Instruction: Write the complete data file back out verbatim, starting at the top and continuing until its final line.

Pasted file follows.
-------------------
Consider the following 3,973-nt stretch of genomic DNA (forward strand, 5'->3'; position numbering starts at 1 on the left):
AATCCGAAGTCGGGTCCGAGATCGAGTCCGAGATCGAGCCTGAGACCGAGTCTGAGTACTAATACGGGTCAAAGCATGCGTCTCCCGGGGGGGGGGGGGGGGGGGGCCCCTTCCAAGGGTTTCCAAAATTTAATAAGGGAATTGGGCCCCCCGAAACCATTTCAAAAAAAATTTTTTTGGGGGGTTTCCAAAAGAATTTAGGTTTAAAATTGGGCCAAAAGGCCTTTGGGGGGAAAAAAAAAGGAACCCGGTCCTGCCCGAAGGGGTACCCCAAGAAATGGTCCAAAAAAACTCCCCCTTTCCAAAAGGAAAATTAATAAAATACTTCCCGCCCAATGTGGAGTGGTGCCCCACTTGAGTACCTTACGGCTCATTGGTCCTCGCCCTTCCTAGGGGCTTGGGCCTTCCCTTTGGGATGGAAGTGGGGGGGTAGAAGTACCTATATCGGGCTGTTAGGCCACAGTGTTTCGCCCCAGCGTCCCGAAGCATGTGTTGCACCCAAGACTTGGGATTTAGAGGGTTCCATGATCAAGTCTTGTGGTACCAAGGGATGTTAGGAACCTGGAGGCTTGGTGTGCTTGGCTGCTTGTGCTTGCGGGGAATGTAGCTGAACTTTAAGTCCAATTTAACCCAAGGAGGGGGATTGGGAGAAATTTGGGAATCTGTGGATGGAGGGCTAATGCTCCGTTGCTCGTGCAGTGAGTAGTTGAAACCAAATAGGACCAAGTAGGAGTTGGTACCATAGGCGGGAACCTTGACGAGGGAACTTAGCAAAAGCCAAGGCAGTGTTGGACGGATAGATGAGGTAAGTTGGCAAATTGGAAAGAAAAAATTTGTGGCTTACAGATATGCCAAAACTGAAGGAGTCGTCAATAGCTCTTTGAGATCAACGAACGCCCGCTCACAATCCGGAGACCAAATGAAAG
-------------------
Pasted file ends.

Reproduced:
Consider the following 3,973-nt stretch of genomic DNA (forward strand, 5'->3'; position numbering starts at 1 on the left):
AATCCGAAGTCGGGTCCGAGATCGAGTCCGAGATCGAGCCTGAGACCGAGTCTGAGTACTAATACGGGTCAAAGCATGCGTCTCCCGGGGGGGGGGGGGGGGGGGGCCCCTTCCAAGGGTTTCCAAAATTTAATAAGGGAATTGGGCCCCCCGAAACCATTTCAAAAAAAATTTTTTTGGGGGGTTTCCAAAAGAATTTAGGTTTAAAATTGGGCCAAAAGGCCTTTGGGGGGAAAAAAAAAGGAACCCGGTCCTGCCCGAAGGGGTACCCCAAGAAATGGTCCAAAAAAACTCCCCCTTTCCAAAAGGAAAATTAATAAAATACTTCCCGCCCAATGTGGAGTGGTGCCCCACTTGAGTACCTTACGGCTCATTGGTCCTCGCCCTTCCTAGGGGCTTGGGCCTTCCCTTTGGGATGGAAGTGGGGGGGTAGAAGTACCTATATCGGGCTGTTAGGCCACAGTGTTTCGCCCCAGCGTCCCGAAGCATGTGTTGCACCCAAGACTTGGGATTTAGAGGGTTCCATGATCAAGTCTTGTGGTACCAAGGGATGTTAGGAACCTGGAGGCTTGGTGTGCTTGGCTGCTTGTGCTTGCGGGGAATGTAGCTGAACTTTAAGTCCAATTTAACCCAAGGAGGGGGATTGGGAGAAATTTGGGAATCTGTGGATGGAGGGCTAATGCTCCGTTGCTCGTGCAGTGAGTAGTTGAAACCAAATAGGACCAAGTAGGAGTTGGTACCATAGGCGGGAACCTTGACGAGGGAACTTAGCAAAAGCCAAGGCAGTGTTGGACGGATAGATGAGGTAAGTTGGCAAATTGGAAAGAAAAAATTTGTGGCTTACAGATATGCCAAAACTGAAGGAGTCGTCAATAGCTCTTTGAGATCAACGAACGCCCGCTCACAATCCGGAGACCAAATGAAAG